Author: Ally Eastman
One of the most important parts of understanding a user's experience - is testing this in real time and recording the user's path, actions, decisions and feedback.
In this blog, I will suggest a process to follow to ensure you optimise user testing. This includes the following points:
• Outline user tasks
• Create user stories
• Collect a variety of users
• Be aloof with directions
• Document actions and reactions
• Be generally open minded
Outline User Tasks
These can be created from different stories - think of a variety of minor to major processes and request the testers fulfill each of these. These stories could be suggested by the client of the product (who have an idea and purpose for the users). However, as a designer or developer, you should be able to create these tasks with your existing knowledge base.
Create User Stories
These are different scenarios that should be outlined before the website or product is created.
Collect a Variety of Users
Generally, for a smaller website or interface, you should have approximately 5 users participate in testing. This group should be a variety of age, gender, interests, careers etc. However, you should be testing with the intended target audience, as it is vital you are confident this group will understand the product.
Be Aloof with Directions
When directing a user, do not be incredibly specific with instructions unless it is necessary. If you are less direct, there is more likelihood that they are going to follow a task in a more personally inclined way.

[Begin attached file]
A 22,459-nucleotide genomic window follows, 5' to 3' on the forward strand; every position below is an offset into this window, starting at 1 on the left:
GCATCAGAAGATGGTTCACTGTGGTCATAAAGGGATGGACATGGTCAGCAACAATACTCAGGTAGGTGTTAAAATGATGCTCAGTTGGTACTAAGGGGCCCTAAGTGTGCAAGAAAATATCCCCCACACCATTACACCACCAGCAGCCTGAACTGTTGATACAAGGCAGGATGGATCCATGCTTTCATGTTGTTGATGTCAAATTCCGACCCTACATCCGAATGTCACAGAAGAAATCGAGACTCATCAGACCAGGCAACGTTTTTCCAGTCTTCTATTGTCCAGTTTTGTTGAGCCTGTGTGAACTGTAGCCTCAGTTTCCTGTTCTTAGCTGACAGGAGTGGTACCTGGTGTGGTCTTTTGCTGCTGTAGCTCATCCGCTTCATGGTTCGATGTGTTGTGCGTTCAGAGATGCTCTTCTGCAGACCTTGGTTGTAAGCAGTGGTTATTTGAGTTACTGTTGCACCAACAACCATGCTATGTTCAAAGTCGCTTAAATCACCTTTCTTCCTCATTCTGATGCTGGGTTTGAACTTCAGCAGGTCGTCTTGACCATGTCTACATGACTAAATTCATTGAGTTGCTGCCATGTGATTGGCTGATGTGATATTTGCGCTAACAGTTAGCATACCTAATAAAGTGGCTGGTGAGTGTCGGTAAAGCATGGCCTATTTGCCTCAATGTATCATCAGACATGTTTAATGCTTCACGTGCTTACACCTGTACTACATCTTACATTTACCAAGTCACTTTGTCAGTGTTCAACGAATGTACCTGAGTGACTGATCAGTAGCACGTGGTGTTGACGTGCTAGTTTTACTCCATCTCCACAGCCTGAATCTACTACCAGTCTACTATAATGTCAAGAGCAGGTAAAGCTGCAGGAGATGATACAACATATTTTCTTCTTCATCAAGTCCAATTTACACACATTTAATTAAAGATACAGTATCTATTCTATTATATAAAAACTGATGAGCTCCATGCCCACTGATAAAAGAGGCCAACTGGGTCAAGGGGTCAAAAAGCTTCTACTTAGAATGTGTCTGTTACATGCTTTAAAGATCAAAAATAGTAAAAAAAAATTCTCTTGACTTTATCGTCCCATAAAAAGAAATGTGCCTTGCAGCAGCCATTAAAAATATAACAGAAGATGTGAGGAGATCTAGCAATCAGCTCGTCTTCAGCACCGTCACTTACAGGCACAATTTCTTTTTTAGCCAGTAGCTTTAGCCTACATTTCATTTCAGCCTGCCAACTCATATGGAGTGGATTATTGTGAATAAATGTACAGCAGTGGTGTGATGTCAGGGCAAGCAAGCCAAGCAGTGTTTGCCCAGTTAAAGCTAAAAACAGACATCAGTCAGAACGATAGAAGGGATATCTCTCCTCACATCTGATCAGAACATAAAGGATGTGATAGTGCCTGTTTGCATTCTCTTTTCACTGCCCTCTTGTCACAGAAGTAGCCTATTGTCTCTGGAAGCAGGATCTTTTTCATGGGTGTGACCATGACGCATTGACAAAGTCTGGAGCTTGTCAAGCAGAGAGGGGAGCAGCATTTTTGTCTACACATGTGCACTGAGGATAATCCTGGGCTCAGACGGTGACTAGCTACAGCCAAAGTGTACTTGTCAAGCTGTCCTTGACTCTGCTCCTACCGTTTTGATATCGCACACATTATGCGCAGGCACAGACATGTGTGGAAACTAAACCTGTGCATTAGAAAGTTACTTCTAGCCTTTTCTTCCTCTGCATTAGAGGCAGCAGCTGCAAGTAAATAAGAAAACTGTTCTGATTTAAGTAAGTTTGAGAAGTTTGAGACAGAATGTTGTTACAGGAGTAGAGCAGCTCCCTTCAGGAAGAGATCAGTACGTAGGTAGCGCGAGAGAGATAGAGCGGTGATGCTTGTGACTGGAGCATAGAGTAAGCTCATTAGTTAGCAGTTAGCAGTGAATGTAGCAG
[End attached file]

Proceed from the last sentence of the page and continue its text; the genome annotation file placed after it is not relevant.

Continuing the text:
Document Actions & Reactions
There are many methods with these processes. Generally, you want the most efficient process that is also quite coherent. You will get different feedback from when the post-testing, as the users ideas, thoughts and memories could have changed by then. It is important that you document the actions and reactions as they are happening. When doing user testing there is a scribe who records notes. It is up to the individual to decide what the best way to do this is. Personally, I would document notes on a laptop as I can type at 83 words per minute. As long as you feel as though your note taking is not too distracting or intrusive for the testing users.
Be generally open minded
When guiding testers don’t be too pushy or bossy. Keep an open mind and be patient - after all your testers are doing you a huge favour, so be respectful and professional.